Antidepressant-like effect of Δ9-tetrahydrocannabinol and other cannabinoids isolated from Cannabis sativa L

Category

Depression

Journal: Pharmacology Biochemistry and Behavior Volume: 95, Issue 4 Published: 2010 June

https://www.ncbi.nlm.nih.gov/pmc/articles/PMC2866040/

Authors: Abir T. El-Alfy, Kelly Ivey, Keisha Robinson, Safwat Ahmed, Mohamed Radwan, Desmond Slade, Ikhlas Khan, Mahmoud ElSohly, and Samir Ross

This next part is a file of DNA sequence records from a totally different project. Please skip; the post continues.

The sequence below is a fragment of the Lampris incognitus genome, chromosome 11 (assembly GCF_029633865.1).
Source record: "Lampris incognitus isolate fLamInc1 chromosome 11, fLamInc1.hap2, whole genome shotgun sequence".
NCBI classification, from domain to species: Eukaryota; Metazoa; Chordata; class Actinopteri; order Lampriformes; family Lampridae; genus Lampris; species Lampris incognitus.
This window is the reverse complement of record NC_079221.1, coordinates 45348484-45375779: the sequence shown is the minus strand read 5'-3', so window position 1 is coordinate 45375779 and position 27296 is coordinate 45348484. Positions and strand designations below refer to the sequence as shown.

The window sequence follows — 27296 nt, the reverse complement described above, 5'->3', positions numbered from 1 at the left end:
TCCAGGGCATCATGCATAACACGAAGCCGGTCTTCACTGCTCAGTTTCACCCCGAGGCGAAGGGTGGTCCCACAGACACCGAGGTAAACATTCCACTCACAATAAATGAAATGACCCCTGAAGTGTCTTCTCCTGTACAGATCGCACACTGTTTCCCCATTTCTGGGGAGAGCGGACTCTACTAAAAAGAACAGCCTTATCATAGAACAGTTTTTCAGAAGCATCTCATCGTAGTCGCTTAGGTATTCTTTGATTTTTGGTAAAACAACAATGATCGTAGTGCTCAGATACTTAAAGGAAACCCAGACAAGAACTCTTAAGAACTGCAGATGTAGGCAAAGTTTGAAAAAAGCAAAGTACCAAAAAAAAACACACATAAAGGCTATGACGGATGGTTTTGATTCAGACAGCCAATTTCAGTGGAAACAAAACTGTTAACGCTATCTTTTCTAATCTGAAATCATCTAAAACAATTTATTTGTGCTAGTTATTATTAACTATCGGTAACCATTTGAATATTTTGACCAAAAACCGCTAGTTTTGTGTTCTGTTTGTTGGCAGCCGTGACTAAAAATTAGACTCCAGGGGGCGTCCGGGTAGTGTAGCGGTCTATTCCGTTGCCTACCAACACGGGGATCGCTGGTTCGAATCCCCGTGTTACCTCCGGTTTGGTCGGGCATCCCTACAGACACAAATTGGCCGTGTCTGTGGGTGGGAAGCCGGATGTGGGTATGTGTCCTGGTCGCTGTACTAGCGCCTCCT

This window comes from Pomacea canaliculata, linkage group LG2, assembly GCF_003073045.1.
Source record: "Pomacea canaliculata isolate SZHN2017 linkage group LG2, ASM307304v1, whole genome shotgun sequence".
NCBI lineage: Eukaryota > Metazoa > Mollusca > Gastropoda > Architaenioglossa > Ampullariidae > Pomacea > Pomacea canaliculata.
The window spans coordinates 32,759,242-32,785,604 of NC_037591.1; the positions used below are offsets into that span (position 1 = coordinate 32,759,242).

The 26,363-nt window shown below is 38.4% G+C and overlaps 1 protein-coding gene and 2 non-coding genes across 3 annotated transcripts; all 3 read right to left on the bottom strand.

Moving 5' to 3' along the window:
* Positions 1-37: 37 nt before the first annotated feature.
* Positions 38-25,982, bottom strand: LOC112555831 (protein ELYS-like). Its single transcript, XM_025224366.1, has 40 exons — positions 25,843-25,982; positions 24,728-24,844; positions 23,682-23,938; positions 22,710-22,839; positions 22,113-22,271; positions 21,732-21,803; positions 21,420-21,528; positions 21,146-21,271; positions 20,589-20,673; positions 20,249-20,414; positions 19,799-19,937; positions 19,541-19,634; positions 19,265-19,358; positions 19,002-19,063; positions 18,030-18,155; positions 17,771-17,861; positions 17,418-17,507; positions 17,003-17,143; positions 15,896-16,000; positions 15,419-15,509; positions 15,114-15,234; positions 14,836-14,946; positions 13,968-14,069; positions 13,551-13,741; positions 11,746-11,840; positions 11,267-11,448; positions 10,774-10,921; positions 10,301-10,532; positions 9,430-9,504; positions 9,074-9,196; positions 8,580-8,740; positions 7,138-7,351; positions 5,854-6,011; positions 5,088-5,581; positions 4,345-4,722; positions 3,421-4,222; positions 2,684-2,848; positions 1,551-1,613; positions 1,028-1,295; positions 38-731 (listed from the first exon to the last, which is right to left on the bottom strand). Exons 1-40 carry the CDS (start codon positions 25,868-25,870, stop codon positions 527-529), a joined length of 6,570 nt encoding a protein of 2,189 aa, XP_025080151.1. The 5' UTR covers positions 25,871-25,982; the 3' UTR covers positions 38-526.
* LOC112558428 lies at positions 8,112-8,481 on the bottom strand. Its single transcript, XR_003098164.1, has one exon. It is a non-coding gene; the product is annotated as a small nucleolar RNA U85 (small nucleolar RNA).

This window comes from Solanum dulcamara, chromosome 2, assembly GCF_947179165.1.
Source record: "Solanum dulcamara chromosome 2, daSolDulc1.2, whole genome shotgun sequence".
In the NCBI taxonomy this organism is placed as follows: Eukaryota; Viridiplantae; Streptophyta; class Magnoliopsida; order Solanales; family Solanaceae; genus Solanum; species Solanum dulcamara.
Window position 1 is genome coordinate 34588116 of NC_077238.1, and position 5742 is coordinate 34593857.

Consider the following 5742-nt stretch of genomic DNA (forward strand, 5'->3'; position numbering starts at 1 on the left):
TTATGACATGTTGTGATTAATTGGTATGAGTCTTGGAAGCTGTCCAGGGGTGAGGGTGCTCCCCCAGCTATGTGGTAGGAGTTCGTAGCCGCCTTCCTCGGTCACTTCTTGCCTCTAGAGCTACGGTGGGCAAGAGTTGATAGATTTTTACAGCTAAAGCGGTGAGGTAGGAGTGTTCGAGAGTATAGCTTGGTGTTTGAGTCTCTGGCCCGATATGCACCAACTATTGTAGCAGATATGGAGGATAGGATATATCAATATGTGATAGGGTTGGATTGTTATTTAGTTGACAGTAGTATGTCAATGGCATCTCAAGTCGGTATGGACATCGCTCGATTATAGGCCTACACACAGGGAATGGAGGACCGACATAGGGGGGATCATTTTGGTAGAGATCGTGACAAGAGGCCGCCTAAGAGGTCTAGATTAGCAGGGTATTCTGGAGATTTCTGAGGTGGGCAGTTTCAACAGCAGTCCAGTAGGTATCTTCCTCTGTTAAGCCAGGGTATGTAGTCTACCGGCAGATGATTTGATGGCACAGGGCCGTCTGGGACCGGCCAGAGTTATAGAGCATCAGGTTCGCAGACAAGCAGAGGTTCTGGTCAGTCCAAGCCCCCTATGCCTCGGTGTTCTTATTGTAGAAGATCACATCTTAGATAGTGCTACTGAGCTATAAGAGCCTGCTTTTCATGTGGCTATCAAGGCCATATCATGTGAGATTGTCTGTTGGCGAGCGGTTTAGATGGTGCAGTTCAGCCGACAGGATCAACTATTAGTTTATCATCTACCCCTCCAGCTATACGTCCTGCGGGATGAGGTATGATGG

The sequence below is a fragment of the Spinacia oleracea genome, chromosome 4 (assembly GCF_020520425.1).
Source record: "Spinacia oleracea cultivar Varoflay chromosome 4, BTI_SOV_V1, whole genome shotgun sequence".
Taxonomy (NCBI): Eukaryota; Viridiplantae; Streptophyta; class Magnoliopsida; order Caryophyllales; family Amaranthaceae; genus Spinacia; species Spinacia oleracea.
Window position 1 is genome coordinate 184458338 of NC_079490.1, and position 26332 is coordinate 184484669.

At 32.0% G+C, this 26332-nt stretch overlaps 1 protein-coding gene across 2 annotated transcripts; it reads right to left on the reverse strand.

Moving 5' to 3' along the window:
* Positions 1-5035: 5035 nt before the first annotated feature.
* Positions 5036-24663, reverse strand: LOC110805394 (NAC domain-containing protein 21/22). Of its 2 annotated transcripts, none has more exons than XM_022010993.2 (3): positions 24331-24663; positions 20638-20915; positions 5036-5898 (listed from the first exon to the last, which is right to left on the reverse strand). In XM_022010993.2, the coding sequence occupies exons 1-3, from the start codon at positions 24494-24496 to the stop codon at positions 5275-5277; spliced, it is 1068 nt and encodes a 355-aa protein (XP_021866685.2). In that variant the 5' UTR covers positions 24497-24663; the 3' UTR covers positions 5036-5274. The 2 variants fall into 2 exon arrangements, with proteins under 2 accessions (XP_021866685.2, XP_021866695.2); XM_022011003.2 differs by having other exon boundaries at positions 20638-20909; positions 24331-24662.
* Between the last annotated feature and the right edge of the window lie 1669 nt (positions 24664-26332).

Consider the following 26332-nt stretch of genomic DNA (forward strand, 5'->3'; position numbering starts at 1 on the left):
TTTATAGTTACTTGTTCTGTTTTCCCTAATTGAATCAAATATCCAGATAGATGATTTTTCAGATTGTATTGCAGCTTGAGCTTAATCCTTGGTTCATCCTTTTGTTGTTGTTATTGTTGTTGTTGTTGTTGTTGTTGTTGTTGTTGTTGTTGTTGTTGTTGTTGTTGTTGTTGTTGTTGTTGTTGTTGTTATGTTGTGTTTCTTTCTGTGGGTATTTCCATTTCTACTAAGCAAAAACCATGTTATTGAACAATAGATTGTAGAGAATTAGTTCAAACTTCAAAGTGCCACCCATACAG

Summary: The antidepressant action of cannabis as well as the interaction between antidepressants and the endocannabinoid system has been reported. This study was conducted to assess the antidepressant-like activity of Δ9-THC and other cannabinoids. Cannabinoids were initially evaluated in the mouse tetrad assay to determine doses that do not induce hypothermia or catalepsy. The automated mouse forced swim (FST) and tail suspension (TST) tests were used to determine antidepressant action. At doses lacking hypothermic and cataleptic effects (1.25, 2.5, and 5 mg/kg, i.p.), both Δ9-THC and Δ8-THC showed a U-shaped dose response with only Δ9-THC showing significant antidepressant-like effects at 2.5 mg/kg (p < 0.05) in the FST. The cannabinoids cannabigerol (CBG) and cannabinol (CBN) did not produce antidepressant-like actions up to 80 mg/kg in the mouse FST, while cannabichromene (CBC) and cannabidiol (CBD) exhibited significant effect at 20 and 200 mg/kg, respectively (p < 0.01). The antidepressant-like action of Δ9-THC and CBC was further confirmed in the TST. Δ9 -THC exhibited the same U-shaped dose response with significant antidepressant-like action at 2.5 mg/kg (p < 0.05) while CBC resulted in a significant dose dependent decrease in immobility at 40 and 80 mg/kg doses (p < 0.01). Results of this study show that Δ9-THC and other cannabinoids exert antidepressant-like actions, and thus may contribute to the overall mood-elevating properties of cannabis.